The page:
Director BIO: Tank Standing Buffalo (RKLSS)

I am a self-taught animator, and have worked on numerous self-directed projects, as well as many commissions. RKLSS is a deeply personal project, and is a step out on a limb for me. I normally hide meaning and personal history behind horror and fantasy, so drawing directly from my own life experience has been a challenge. For more of my work, check out @tankstandingbuffalo on Instagram.

Director Statement

RKLSS is a true depiction of my passion for creating art and how it saved my life. I did two years in a maximum-security facility as a young offender, and was subjected to involuntarily segregation for six months. The practice of prolonged segregation has since been deemed cruel, and an inhumane punishment. Extended involuntary holds in segregation have damaging and lasting psychological effects. RKLSS depicts my passion to create art and how art managed to get me through the experiences I endured in segregation.
At the time, I didn’t realize I was being tortured. I thought that this was the way it was supposed to be; routine beatings by guards, fear tactics and isolation were all part of being in segregation. Years later, upon reading about the long-term effects of prolonged segregation which include depression and suicidal thoughts, I felt it was time to go back and figure out what happened to me. How have I survived when so many people I know have not? Friends depicted in the film died in solitary. Many of my past experiences make sense to me now that I understand what I was subjected to was not normal. I want to shine a light on my experience and, through my artistic expression, find some healing in what was a horrible time in my life.

Statement on Solitary Confinement and Prisoner Justice Day from J.P. Blanchette:

“You don’t think torture takes place here in Canada? Think again.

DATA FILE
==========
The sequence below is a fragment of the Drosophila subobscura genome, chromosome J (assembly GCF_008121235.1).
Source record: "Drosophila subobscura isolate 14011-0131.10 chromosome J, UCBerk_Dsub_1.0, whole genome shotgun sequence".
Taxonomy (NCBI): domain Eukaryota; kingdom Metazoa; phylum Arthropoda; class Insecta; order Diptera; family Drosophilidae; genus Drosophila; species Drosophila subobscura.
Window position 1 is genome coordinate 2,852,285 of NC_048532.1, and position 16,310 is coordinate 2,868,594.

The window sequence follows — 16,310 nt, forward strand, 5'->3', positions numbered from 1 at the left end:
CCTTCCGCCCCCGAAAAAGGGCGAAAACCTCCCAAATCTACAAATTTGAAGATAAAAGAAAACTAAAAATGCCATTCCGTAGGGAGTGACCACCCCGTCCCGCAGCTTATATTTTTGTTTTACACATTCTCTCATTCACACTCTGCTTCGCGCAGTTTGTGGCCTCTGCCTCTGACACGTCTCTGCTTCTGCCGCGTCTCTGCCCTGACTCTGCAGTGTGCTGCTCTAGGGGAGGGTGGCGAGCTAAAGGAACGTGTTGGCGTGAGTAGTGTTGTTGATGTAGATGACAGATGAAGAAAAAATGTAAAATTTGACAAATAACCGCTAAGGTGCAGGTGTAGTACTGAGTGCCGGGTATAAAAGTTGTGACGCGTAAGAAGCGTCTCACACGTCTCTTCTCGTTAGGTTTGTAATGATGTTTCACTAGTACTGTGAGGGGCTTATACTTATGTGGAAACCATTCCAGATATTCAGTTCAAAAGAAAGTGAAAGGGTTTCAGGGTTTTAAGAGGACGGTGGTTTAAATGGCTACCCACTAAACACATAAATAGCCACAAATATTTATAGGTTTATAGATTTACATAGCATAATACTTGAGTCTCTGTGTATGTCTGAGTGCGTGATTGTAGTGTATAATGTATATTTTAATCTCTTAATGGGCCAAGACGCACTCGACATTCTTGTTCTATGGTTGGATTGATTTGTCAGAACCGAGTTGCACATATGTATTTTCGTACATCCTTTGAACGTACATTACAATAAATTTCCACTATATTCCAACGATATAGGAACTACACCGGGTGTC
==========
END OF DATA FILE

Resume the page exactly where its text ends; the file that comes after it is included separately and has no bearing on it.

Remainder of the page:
On August 10, 1974, Edward Nalon, held in solitary confinement in Millhaven Maximum Security Prison J-unit for much longer than what was justified, slit his wrist. Guards pressed the emergency panic button for medical help, but the button malfunctioned and Nalon died.

Fast forward 29 years, to 2003. My 27 year old brother Yvan faced the same outcome as Nalon, after almost 12 months of involuntary solitary confinement without being formally charged. Same prison, same cell. Same emergency panic button malfunction when the guards found him. Same sad outcome.

At one point, I as well had been taken into involuntary solitary confinement at Millhaven Maximum Security. Fortunately, after an 8 day hunger strike, after losing 22 lbs, Corrections agreed to some of my conditions and released 3 of my colleagues. I was eventually found not guilty of the suspected charges and was released from solitary confinement 4 weeks later, where I finished my time in general population. I was fortunate enough to make it back home. Many of Canadian inmates are not so lucky.

These stories are sadly common. This is happening every day in our Canadian prison system. Fundamentally everything about the system is flawed, from how it is designed to turn prisoners into raging animals to how you are mistreated and left to die.
If you come at me with “Club Fed, easy time,” I’ll show you my collection of scars received serving time, and am willing to tell you about the countless scars I’ve left on others. It was not easy time. It was definitely not humane.

Canadian prisons are in need of a serious overhauling.
This is why Prisoners Justice Day means so much to me. More so than any other day of the year. On August 10th every year I stand in solidarity with all of my fallen brothers.
For every inmate that has died an unnatural death within our prison walls, I stand for you! https://johnhoward.on.ca/sudbury/prisoners-justice-day/”

-J.P. Blanchette

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